The Last Pomegranate Tree


Translated from by

Published: January 24, 2023


ISBN: 9781953861405, eisbn 9781953861412
This item will be released on January 24, 2023.


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Book Description

“Whenever he told lies, the birds would fly away. It had been that way since he was a child. Whenever he told a lie, something strange would happen.” So begins Bachtyar Ali’s The Last Pomegranate Tree, a phantasmagoric warren of fact, fabrication, and mystical allegory, set in the aftermath of Saddam Hussein’s rule and Iraq’s Kurdish conflict. Muzafar-i Subhdam, a peshmerga fighter, has spent the last twenty-one years imprisoned in a desert yearning for his son, Saryas, who was only a few days old when Muzafar was captured. Upon his release, Muzafar begins a frantic search, only to learn that Saryas was one of three identical boys who became enmeshed in each other’s lives as war mutilated the region. An inlet to the recesses of a terrifying historical moment, and a philosophical journey of formidable depths, The Last Pomegranate Tree interrogates the origins and reverberations of atrocity. It also probes, with a graceful intelligence, unforgettable acts of mercy.

Bakhtyar Ali’s skillful, seamless movement between history and mythologies is unique in its political engagement and cultural depths. A major writer of our time.
Rawi Hage

Superbly realized novel of life, death, and what lies between . . . Blending magical realism with dark fables worthy of Kafka, Kurdish novelist Ali spins episodes that require the willing suspension of disbelief while richly rewarding that surrender . . . Altogether extraordinary: a masterwork of modern Middle Eastern literature deserving the widest possible audience.
Kirkus Reviews, starred review

Kaleidoscopic and mesmerizing . . . Ali’s novel is a visionary wonder that plunges into the dreamscape of a people’s fraught memory. For readers, this is unforgettable.
Publishers Weekly, starred review


Bachtyar Ali pulls in readers with rich, intertwining plots and limpid writing. With the power of an ancient, oral storyteller, the story stops only to start again, punctuated by experiences of disappointment, and by the necessity to overcome them.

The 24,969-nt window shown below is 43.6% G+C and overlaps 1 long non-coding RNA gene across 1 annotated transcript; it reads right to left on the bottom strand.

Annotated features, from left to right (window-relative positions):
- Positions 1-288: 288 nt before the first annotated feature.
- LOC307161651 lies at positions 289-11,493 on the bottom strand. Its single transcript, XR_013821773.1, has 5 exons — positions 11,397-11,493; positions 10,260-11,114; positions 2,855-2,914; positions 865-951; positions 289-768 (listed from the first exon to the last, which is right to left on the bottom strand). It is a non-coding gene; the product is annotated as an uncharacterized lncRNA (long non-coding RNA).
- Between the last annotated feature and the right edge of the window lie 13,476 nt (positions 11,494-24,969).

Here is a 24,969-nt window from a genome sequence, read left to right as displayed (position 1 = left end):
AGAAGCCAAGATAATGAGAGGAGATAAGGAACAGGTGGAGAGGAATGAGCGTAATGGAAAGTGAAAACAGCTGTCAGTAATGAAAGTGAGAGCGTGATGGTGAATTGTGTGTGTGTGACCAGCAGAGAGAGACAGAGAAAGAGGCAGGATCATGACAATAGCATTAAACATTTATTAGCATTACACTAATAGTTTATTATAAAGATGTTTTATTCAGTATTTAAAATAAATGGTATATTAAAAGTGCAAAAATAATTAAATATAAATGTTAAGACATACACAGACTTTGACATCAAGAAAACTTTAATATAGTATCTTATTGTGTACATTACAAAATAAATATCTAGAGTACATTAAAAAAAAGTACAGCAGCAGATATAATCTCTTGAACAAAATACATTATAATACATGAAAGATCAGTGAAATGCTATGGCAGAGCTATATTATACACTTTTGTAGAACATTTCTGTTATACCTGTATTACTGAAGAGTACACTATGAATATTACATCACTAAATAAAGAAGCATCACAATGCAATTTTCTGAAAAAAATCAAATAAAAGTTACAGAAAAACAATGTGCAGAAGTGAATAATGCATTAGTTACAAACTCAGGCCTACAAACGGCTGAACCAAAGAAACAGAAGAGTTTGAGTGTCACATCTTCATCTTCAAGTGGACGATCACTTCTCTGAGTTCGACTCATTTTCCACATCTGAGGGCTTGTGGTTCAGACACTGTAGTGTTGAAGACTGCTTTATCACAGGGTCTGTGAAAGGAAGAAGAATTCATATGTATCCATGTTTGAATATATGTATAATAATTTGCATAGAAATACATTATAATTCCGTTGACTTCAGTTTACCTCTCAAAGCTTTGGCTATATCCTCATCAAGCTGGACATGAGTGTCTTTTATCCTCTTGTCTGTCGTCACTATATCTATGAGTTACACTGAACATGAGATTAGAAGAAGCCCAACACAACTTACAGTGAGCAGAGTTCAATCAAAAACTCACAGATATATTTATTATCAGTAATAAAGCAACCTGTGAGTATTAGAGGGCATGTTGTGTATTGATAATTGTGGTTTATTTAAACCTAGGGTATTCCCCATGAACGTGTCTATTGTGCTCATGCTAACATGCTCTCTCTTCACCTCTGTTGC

Bachtyar Ali is a model novelist . . . like Achebe and Pynchon, Morante and Ortese, who knew how to give a concrete anthropological and narrative foundation to their vision – one made of tragedy and poetry, or rather, the fairytale and the epic. A balance that few writers in the world are still capable of achieving.
La Domenica – Il Sole 24 Ore

Bachtyar Ali invites us to hope and believe in literature as a form of resilience.
La Lettura – Corriere della Sera on The City of White Musicians

The book is a drumbeat. You understand immediately why the author has cult status in the Middle East. How could such an author hide for so long from our book market? There’s a lot we are going to hear and to read from him.
Süddeutsche Zeitung

For twenty years the magician of pictures from Kurdistan lived undetected in Germany. Now Unionsverlag publishes in German his powerful parable.
Neue Zürcher Zeitung

A timeless and contemporary story, wrapped in a fairytale atmosphere.
Il Libraio

A powerful, bleak panorama of a society scarred by history.
Times Literary Supplement

A leading novelist who marks a new era.

Bachtyar Ali is a narrator who is washed with all waters: those of literature and literary theory of the modern age, but also those from the oldest, mythical source of all literature, the need to tell stories in order to tell history, to create meaning.
Stefan Weidner, Deutschlandfunk Kultur

In his works, Bachtyar Ali actually not only looks lovingly at the disturbed victims, but shows, without making any excuses, how fluid the boundaries between victim and perpetrator can become, and so struggles for a new concept of justice that embraces the individual.
Stephan Stockmar, Die Drei

His dreamlike, poetic translation of language makes reading his books a linguistic delight. They are solitaires in the book landscape.
Literature Garage

Bachtyar Ali is one of the greatest writers of Eastern literature.
Fazil Thamir, Head of the Iraqi Writers Union

I’ve read a lot of novels, many of them beautiful novels, but if I have to choose ten of them, I’d have to include all four of Bachtyar Ali’s novels.
Sherzad Hassan

If in centuries to come someone wants to understand present-day Kurdish society, reading Bachtyar Ali’s novels would be what they need to do.
Mariwan Kanie